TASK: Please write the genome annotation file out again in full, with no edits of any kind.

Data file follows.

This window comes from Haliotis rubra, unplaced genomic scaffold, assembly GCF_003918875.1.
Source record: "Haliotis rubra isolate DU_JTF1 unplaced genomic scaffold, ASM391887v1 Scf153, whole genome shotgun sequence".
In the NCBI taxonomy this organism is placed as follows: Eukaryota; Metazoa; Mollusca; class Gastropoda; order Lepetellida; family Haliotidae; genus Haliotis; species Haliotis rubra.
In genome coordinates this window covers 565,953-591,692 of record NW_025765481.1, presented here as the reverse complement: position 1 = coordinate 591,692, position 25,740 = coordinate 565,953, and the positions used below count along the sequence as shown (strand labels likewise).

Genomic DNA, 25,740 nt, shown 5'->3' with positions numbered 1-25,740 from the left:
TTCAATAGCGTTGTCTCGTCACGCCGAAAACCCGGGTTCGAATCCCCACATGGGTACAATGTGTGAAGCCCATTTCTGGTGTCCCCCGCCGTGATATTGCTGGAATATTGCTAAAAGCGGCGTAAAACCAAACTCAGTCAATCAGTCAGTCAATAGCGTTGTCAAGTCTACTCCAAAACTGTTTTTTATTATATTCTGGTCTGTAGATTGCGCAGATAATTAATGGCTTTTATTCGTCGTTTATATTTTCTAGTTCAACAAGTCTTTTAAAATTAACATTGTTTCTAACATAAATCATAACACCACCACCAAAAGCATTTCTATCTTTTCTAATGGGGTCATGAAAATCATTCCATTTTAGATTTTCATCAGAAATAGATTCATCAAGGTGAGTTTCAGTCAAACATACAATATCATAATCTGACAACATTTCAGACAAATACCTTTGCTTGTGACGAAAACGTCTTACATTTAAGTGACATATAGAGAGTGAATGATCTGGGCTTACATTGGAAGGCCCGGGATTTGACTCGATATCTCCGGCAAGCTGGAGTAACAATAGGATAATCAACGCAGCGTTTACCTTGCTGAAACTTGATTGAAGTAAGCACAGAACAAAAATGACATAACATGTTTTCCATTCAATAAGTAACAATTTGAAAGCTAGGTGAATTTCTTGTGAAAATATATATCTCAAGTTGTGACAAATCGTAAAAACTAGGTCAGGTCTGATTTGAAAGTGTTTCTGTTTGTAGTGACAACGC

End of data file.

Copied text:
This window comes from Haliotis rubra, unplaced genomic scaffold, assembly GCF_003918875.1.
Source record: "Haliotis rubra isolate DU_JTF1 unplaced genomic scaffold, ASM391887v1 Scf153, whole genome shotgun sequence".
In the NCBI taxonomy this organism is placed as follows: Eukaryota; Metazoa; Mollusca; class Gastropoda; order Lepetellida; family Haliotidae; genus Haliotis; species Haliotis rubra.
In genome coordinates this window covers 565,953-591,692 of record NW_025765481.1, presented here as the reverse complement: position 1 = coordinate 591,692, position 25,740 = coordinate 565,953, and the positions used below count along the sequence as shown (strand labels likewise).

Genomic DNA, 25,740 nt, shown 5'->3' with positions numbered 1-25,740 from the left:
TTCAATAGCGTTGTCTCGTCACGCCGAAAACCCGGGTTCGAATCCCCACATGGGTACAATGTGTGAAGCCCATTTCTGGTGTCCCCCGCCGTGATATTGCTGGAATATTGCTAAAAGCGGCGTAAAACCAAACTCAGTCAATCAGTCAGTCAATAGCGTTGTCAAGTCTACTCCAAAACTGTTTTTTATTATATTCTGGTCTGTAGATTGCGCAGATAATTAATGGCTTTTATTCGTCGTTTATATTTTCTAGTTCAACAAGTCTTTTAAAATTAACATTGTTTCTAACATAAATCATAACACCACCACCAAAAGCATTTCTATCTTTTCTAATGGGGTCATGAAAATCATTCCATTTTAGATTTTCATCAGAAATAGATTCATCAAGGTGAGTTTCAGTCAAACATACAATATCATAATCTGACAACATTTCAGACAAATACCTTTGCTTGTGACGAAAACGTCTTACATTTAAGTGACATATAGAGAGTGAATGATCTGGGCTTACATTGGAAGGCCCGGGATTTGACTCGATATCTCCGGCAAGCTGGAGTAACAATAGGATAATCAACGCAGCGTTTACCTTGCTGAAACTTGATTGAAGTAAGCACAGAACAAAAATGACATAACATGTTTTCCATTCAATAAGTAACAATTTGAAAGCTAGGTGAATTTCTTGTGAAAATATATATCTCAAGTTGTGACAAATCGTAAAAACTAGGTCAGGTCTGATTTGAAAGTGTTTCTGTTTGTAGTGACAACGC